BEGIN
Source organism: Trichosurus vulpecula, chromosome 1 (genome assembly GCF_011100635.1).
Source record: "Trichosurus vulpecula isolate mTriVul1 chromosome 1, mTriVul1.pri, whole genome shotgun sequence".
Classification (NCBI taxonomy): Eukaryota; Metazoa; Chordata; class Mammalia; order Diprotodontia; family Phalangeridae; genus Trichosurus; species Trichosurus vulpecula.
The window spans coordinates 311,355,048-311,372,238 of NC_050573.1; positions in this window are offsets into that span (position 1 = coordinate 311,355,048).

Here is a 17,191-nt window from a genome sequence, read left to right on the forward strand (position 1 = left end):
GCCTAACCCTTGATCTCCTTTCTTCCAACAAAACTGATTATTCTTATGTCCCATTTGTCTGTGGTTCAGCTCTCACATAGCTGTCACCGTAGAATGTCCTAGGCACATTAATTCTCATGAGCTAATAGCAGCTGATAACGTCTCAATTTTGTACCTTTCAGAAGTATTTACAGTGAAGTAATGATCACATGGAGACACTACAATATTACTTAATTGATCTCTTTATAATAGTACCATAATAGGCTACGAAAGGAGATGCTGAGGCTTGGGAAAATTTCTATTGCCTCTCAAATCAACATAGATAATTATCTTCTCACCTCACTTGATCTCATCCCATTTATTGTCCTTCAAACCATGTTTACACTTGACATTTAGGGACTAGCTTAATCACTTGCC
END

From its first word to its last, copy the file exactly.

Source organism: Trichosurus vulpecula, chromosome 1 (genome assembly GCF_011100635.1).
Source record: "Trichosurus vulpecula isolate mTriVul1 chromosome 1, mTriVul1.pri, whole genome shotgun sequence".
Classification (NCBI taxonomy): Eukaryota; Metazoa; Chordata; class Mammalia; order Diprotodontia; family Phalangeridae; genus Trichosurus; species Trichosurus vulpecula.
The window spans coordinates 311,355,048-311,372,238 of NC_050573.1; positions in this window are offsets into that span (position 1 = coordinate 311,355,048).

Here is a 17,191-nt window from a genome sequence, read left to right on the forward strand (position 1 = left end):
GCCTAACCCTTGATCTCCTTTCTTCCAACAAAACTGATTATTCTTATGTCCCATTTGTCTGTGGTTCAGCTCTCACATAGCTGTCACCGTAGAATGTCCTAGGCACATTAATTCTCATGAGCTAATAGCAGCTGATAACGTCTCAATTTTGTACCTTTCAGAAGTATTTACAGTGAAGTAATGATCACATGGAGACACTACAATATTACTTAATTGATCTCTTTATAATAGTACCATAATAGGCTACGAAAGGAGATGCTGAGGCTTGGGAAAATTTCTATTGCCTCTCAAATCAACATAGATAATTATCTTCTCACCTCACTTGATCTCATCCCATTTATTGTCCTTCAAACCATGTTTACACTTGACATTTAGGGACTAGCTTAATCACTTGCC